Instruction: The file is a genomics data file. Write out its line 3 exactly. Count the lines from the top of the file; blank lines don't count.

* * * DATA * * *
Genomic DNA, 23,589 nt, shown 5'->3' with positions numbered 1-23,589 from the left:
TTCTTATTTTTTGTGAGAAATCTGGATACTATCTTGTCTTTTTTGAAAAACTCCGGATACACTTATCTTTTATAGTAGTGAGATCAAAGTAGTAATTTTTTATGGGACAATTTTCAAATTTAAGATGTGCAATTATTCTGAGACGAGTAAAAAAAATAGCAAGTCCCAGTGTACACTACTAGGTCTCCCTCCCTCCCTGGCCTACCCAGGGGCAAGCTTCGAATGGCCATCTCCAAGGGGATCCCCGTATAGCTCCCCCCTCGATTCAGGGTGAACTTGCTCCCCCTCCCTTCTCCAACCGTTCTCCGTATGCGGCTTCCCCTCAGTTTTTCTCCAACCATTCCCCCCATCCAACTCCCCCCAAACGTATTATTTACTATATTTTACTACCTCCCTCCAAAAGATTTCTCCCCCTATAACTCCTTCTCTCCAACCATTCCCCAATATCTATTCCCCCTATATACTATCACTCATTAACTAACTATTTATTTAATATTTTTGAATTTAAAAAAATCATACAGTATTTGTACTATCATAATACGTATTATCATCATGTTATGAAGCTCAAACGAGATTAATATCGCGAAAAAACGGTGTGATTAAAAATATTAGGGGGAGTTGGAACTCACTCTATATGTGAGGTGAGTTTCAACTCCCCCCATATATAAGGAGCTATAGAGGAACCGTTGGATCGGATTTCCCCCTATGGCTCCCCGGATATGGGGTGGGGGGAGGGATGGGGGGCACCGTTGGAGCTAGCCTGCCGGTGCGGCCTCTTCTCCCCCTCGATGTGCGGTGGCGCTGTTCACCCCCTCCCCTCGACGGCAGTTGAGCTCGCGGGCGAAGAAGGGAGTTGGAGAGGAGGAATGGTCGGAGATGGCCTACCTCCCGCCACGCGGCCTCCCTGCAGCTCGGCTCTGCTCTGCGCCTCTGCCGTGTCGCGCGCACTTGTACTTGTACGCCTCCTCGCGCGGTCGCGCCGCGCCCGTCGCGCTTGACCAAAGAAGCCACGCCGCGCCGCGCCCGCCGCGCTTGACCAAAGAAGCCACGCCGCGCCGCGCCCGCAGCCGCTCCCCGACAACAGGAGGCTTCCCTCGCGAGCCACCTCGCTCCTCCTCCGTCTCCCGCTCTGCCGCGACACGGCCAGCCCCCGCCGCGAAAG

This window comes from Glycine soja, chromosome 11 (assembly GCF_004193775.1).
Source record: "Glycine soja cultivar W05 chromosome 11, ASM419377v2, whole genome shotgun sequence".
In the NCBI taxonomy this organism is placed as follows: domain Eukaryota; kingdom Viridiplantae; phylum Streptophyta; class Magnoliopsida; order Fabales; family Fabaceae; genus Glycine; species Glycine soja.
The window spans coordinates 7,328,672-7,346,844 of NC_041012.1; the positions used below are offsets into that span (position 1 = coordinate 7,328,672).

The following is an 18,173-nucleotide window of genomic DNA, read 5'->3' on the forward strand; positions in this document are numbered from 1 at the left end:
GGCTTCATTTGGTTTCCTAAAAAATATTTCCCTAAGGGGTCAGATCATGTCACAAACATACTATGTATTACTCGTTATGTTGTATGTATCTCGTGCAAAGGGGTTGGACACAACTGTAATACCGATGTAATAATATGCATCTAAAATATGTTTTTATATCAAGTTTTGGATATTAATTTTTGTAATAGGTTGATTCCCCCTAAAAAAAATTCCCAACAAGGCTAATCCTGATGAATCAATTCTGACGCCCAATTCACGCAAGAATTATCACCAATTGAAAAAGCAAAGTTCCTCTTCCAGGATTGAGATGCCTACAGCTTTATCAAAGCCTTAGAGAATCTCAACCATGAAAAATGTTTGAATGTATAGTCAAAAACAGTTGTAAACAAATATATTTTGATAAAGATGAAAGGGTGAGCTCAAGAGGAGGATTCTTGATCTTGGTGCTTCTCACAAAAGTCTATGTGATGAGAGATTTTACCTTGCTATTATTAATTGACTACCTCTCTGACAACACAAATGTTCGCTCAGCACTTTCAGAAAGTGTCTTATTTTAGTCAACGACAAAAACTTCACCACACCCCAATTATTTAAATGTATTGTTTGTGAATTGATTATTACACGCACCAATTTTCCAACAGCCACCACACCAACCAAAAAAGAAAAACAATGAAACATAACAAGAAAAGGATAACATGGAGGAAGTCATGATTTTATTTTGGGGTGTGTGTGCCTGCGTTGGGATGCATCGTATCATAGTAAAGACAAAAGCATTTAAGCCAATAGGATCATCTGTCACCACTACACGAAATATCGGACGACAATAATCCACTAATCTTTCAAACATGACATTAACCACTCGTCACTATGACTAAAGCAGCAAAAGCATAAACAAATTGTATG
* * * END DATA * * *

This window comes from Glycine soja, chromosome 11 (assembly GCF_004193775.1).